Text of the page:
INNOVATIVE MATHEMATICAL TOOLS FOR THE ENERGY TRANSITION

“Heat domes” in western Canada, as well as in North Africa and the Iberian Peninsula. Torrential floods in Germany, Belgium and the Netherlands. Recent events remind us of the destructive nature of extreme meteorological episodes, both in human and material terms.

Although the links between a particular weather event and climate change have not been formally established, it is now clear that global climate change, associated with the accumulation of greenhouse gases (GHG) in the atmosphere, is increasing the frequency of these phenomena.

The recent headlines underscore the urgent need for action to reduce emissions and adapt our societies to this new climate regime, characterised by greater uncertainty.

Recent actions include the ambitious plan presented on 14 July by the European Commission to significantly reduce GHG emissions by 2030, along with a strengthened carbon market and a carbon tax at the EU’s borders. Two days later, China officially launched its carbon emissions trading scheme, which will be the largest in the world in terms of volume.

Over and above the political commitments and the growing involvement of companies in what appears to be the “fight of the century”, it is essential that scientific research plays a central role in the discussions and makes itself heard.

In this regard, the researchers of the Finance and Sustainable Development Chair and the Finance for Energy Markets (FiME) Laboratory Research Initiative have been working for 15 years on topics related to the energy and ecological transition.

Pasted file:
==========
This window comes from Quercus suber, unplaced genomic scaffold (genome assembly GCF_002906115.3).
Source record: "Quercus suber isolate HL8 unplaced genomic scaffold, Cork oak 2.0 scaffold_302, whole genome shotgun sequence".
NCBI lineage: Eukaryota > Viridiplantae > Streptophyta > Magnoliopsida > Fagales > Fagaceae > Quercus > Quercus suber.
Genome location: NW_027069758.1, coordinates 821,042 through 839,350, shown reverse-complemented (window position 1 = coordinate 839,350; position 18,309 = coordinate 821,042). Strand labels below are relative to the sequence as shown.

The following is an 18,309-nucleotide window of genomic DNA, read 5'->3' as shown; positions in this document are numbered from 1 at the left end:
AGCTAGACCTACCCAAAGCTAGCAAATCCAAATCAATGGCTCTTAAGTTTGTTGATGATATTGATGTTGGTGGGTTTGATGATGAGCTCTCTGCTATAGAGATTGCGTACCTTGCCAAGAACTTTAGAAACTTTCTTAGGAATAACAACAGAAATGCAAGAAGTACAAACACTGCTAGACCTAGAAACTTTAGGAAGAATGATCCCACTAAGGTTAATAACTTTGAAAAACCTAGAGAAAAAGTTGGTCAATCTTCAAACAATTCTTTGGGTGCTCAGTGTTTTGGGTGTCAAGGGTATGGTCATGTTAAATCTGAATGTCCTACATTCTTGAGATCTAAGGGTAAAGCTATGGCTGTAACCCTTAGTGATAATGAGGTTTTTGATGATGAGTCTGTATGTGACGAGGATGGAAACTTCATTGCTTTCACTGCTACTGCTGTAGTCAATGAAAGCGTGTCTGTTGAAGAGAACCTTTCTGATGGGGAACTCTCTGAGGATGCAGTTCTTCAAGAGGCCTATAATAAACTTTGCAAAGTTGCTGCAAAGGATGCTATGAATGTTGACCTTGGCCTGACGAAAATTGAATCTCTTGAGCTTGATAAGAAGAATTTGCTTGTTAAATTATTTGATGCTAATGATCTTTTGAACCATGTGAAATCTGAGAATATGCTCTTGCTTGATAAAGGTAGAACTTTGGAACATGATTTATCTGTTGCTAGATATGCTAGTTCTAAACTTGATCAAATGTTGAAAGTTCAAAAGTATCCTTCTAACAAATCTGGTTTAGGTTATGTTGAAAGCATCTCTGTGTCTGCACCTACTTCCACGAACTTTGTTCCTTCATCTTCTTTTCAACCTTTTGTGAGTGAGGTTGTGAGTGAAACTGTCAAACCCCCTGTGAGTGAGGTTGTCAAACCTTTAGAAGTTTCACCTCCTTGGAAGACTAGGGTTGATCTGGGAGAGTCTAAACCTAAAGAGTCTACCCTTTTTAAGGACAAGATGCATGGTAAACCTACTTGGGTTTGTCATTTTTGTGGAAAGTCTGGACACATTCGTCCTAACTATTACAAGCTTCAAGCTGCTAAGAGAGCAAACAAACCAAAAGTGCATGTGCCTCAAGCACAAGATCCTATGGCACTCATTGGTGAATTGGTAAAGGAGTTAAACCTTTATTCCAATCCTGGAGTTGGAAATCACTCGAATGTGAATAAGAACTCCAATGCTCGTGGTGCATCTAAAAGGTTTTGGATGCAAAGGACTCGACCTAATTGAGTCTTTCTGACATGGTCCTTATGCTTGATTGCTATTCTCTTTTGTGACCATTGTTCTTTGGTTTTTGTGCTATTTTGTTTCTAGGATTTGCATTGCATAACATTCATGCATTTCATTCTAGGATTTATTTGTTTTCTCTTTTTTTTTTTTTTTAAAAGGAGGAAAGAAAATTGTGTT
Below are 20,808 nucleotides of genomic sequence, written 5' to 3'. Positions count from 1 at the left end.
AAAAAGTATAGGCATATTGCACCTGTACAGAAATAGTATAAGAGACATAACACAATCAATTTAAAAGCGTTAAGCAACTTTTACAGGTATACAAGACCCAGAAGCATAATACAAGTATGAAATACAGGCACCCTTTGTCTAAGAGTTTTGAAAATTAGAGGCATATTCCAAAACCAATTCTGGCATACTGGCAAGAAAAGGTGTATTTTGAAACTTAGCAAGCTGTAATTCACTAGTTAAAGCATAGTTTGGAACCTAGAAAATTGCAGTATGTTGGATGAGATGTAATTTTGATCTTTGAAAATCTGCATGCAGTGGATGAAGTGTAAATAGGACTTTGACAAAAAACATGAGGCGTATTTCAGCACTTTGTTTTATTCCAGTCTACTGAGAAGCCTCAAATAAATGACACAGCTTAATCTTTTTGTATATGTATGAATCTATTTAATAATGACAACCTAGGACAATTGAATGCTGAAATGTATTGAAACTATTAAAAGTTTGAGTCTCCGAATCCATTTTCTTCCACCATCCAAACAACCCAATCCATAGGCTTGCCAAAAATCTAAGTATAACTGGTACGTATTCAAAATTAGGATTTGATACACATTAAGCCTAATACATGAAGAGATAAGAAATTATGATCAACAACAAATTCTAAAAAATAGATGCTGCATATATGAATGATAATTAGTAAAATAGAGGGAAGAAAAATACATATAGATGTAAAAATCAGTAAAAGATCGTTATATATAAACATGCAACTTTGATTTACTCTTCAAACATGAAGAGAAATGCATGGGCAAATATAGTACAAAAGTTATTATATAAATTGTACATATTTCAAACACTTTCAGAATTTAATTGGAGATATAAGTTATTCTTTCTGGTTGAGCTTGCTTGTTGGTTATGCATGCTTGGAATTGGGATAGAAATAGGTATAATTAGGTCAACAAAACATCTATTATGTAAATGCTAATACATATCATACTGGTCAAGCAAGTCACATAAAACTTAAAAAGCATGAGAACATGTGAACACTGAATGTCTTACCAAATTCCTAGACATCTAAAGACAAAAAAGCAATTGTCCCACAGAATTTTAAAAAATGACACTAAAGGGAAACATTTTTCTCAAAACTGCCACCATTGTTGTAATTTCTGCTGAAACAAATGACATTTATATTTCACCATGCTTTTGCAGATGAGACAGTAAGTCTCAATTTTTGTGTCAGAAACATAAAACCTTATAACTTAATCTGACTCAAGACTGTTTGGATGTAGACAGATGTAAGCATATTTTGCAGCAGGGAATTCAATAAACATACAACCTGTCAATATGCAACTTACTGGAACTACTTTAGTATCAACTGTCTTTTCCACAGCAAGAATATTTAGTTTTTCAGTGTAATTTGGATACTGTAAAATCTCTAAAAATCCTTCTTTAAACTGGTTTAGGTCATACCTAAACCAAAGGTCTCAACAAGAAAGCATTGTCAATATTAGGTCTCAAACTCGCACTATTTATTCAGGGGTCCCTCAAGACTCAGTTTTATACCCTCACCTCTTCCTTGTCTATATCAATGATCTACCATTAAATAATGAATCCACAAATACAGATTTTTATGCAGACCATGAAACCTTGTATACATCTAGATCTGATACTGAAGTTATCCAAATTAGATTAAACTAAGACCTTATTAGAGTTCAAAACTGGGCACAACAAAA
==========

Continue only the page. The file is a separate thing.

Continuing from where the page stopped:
This scientific work involves both academic researchers and engineers. Their innovative mode of interaction create strong incentives to come up with innovative operational solutions to the problems arising from the climate crisis.

In this latest edition of the Cahiers Louis Bachelier, you will find an overview of the research carried out in these two research programmes of excellence.

The first article analyses optimal policies in the carbon market, on the basis of work carried out by René Aïd.

In the second article, Laura Tinsi examines the intraday electricity markets.

The next article deals with the integration and optimisation of renewable energies in a decentralised electricity system, based on the ground-breaking work of Nadia Oudjane.

In the fourth text, Joseph Mikael, an expert in artificial intelligence and machine learning, gives his point of view on the growing development of these technologies in the energy financial markets.

Then it is Peter Tankov’s turn to report on the progress of research in green and sustainable finance, a discipline that is vital for directing financial flows in support of the ecological transition.

The final article discusses the work of the eminent mathematician and economist Jean-Michel Lasry on the effects of oil storage on the dynamics of oil prices.

Enjoy your reading!

 

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